Archive for March, 2018

March 30, 2018

Suggested introduction of a goal-zone Rewrite Rule 9.14.

FIELD HOCKEY RULES

Amended 11th April 2019.

A suggested rewrite of a Rule of Hockey.

The current Rule 9.14.

Players must not intentionally enter the goal their opponents are defending or run behind either goal.

Action. Amendment and Expansion, the introduction of a Goal Zone

Reason. A promise made in 1997, when Off-side was initially abolished:-

The (Hockey Rules) Board continues to explore ways of improving the flow of the game whilst retaining the fundamental pattern of play Having considered the results of world-wide trials of the offside Rule, the Board has to decided to introduce a mandatory experimental Rule under which “offside” is withdrawn. It is expected that the balance of influence will swing from defenders to attackers and will result in more goals, less congestion around and in the circle, and more flowing hockey with fewer stoppages. To prevent opponents from behaving in a potentially dangerous manner, their conduct near the goal will be subject to constraints. (my bold)

has not been honoured; there has been no Rule introduced to curb potential close in dangerous play by opponents, now free to position anywhere up to (and beyond) the baseline irrespective of the positioning of defenders (quite the opposite). This is a huge additional advantage –  It is expected that the balance of influence will swing from defenders to attackers – No kidding? This does fundamentally change the pattern of play from what it was previously. The recent introduction of above shoulder playing of the ball and the development of edge-hitting as well as permitting (and removing all previous control of) what is termed 3D hockey has also made defending the goal more difficult and dangerous than at any previous time.

Suggestion.

This is new so untried and any suggestion to improve it is welcome. Obviously the first step is a trial.

A Goal Zone or Goalkeeper’s Zone marked out in a similar way to the marking out of the shooting circle, but with the measurement, from a point 2m out along the baseline from the inside faces of the goalposts.

The Goal Zone would serve as a miniature off-side area, no attacking player being permitted to enter it before the ball had done so and obliged to vacate it immediately the ball travels out of the Zone. Dribbling with the ball directly into the Zone would of course be permitted.

The Zone would prevent most of the physical blocking and crowding of the goalkeeper that now occurs frequently and also prevent opponent’s ‘goal-hanging’ prior to the ball being raised with a hit or flicked across the face of the goal by an attacker from a position on the base-line. Point-blank deflections into the goal, from attackers positioned on or very close to the goal-line before the ball was passed, would be eliminated.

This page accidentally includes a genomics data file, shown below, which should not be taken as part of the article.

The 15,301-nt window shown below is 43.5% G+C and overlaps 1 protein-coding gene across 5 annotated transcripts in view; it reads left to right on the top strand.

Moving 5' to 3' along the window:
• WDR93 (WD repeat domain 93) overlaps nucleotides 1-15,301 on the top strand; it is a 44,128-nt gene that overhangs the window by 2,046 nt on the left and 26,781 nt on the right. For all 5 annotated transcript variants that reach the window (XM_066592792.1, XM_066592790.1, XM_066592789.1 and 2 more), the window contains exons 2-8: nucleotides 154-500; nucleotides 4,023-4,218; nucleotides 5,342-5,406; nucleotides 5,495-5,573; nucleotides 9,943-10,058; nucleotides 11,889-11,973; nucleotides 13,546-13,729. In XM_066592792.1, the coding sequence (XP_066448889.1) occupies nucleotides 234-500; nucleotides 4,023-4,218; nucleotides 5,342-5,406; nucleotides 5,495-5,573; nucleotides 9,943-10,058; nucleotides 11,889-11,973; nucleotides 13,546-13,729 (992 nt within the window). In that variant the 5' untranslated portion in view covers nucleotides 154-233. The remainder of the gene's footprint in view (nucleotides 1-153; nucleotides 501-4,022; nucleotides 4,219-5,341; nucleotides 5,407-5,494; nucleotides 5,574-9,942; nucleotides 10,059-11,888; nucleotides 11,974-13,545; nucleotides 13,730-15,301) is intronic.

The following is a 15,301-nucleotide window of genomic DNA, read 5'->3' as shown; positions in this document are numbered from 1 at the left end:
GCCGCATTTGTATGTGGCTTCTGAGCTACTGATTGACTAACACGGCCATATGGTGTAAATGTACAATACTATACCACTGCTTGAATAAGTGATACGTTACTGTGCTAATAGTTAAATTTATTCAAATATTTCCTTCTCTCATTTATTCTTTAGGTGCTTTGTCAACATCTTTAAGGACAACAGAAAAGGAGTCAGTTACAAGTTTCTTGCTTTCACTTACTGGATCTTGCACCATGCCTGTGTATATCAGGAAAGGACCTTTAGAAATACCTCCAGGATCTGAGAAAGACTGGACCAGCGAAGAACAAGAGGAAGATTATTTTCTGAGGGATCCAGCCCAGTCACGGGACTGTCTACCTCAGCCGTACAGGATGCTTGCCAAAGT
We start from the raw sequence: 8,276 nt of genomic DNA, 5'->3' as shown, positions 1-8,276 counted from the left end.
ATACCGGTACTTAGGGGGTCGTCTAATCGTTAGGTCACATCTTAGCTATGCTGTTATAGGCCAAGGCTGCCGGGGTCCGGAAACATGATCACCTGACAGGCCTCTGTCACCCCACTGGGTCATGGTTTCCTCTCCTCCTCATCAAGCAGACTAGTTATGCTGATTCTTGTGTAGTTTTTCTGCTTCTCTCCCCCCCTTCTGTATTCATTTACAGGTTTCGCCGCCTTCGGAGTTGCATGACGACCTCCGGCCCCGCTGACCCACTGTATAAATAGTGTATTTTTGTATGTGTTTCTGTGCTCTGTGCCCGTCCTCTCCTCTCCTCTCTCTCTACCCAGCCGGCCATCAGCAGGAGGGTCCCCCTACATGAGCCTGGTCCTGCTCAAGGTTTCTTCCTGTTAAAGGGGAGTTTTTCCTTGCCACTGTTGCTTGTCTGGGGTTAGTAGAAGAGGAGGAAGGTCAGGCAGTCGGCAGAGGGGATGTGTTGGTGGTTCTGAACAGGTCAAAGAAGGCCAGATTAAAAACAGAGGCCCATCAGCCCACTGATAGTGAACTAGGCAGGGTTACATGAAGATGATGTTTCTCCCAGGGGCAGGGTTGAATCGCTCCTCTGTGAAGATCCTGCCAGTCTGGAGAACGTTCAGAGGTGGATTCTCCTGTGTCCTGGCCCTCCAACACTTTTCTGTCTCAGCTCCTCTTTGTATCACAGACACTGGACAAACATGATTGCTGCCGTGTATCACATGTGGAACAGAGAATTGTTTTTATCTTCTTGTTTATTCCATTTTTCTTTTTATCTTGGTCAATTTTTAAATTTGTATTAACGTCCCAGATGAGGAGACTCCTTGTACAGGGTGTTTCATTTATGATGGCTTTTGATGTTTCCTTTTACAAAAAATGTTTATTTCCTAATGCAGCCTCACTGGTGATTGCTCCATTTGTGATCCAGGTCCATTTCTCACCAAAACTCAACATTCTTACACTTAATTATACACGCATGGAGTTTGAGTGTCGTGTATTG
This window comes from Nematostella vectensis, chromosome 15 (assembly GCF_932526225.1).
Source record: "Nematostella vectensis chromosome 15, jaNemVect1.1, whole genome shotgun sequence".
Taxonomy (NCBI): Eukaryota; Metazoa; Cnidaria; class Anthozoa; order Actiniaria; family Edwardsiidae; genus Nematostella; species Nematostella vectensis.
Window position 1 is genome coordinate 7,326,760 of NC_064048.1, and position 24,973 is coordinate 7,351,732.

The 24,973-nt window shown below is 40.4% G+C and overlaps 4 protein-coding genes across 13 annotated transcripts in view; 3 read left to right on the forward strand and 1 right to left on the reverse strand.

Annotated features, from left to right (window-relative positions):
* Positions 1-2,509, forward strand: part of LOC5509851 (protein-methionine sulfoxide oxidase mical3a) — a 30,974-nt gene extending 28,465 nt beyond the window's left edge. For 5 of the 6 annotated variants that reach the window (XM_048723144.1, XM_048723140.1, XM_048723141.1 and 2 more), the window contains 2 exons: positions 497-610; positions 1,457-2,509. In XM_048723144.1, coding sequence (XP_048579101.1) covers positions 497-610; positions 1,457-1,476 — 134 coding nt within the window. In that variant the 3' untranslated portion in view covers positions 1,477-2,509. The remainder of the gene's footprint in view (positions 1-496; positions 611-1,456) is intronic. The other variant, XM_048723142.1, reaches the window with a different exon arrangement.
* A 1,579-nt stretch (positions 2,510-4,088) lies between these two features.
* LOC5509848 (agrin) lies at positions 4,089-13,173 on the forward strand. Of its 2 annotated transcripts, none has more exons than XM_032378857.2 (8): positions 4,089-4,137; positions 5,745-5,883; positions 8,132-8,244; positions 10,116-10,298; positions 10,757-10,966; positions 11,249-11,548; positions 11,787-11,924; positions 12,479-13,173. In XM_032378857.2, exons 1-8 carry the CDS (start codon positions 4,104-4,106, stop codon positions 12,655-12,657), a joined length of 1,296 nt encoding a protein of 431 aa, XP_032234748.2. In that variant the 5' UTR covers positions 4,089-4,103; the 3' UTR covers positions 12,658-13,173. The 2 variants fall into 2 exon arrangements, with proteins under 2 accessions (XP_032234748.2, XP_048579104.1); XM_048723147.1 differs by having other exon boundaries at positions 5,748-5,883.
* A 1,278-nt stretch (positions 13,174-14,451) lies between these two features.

At 2m radius the Goal Zone is small – the goal-line is only a little beyond playing reach from outside the zone – and the zone could possibly be extended by a further 25cms, but I don’t think it should be made any larger than that.

The suggested wording:-

Rule 9.14 Players may not enter the goal zone of the goal their opponents are defending until the ball is in the zone.

Players must vacate the goal zone their opponents are defending immediately the ball is played out, or otherwise travels out of the goal zone. (For example, because (a) the ball rebounds from a goal-post, or (b) the ball is propelled into the zone, directly across and out again.

Players may not at any time enter the goal their opponents are defending.

No player may run off the pitch behind either their own goal or the goal their opponents are defending, and back onto the pitch on the other side of that goal.

(I don’t know why the Hockey Rules Board considered moving around the back of the opposing team’s goal an unfair action by an attacker but I have left this prohibition as presently given)

.I have no doubt that what has been suggested above does not cover a multitude of reasonable “What ifs” you are invited to point them out and make further suggestions for Rule wording. 

 

https://martinzigzag.com/2018/03/30/suggested-introd…ewrite-rule-9-14/

 

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March 28, 2018

Introducing a power play to replace the penalty corner

FIELD HOCKEY RULES

Edited November 2018

Preliminary suggestions for the procedure for the taking of a power play, which it is proposed will replace the present penalty corner.

Penalty Corner

Rule 12.3. a-e Rule 13.3. a-m Rule 13.4. Rule 13.5. a-g Rule 13.6. Rule 13.7. a-f

Action. Deletion and replacement with a Power Play

Reason. The Penalty Corner, never reasonably safe, has been allowed to become stupidly dangerous and also to have a ‘stranglehold’ on the publicizing of the game, the playing tactics of it and even the development of the hockey stick (for the drag-flick). Video of match ‘highlights’ often contains little more than a showing of the taking of penalty corners – not even showing what led to the award of these corners.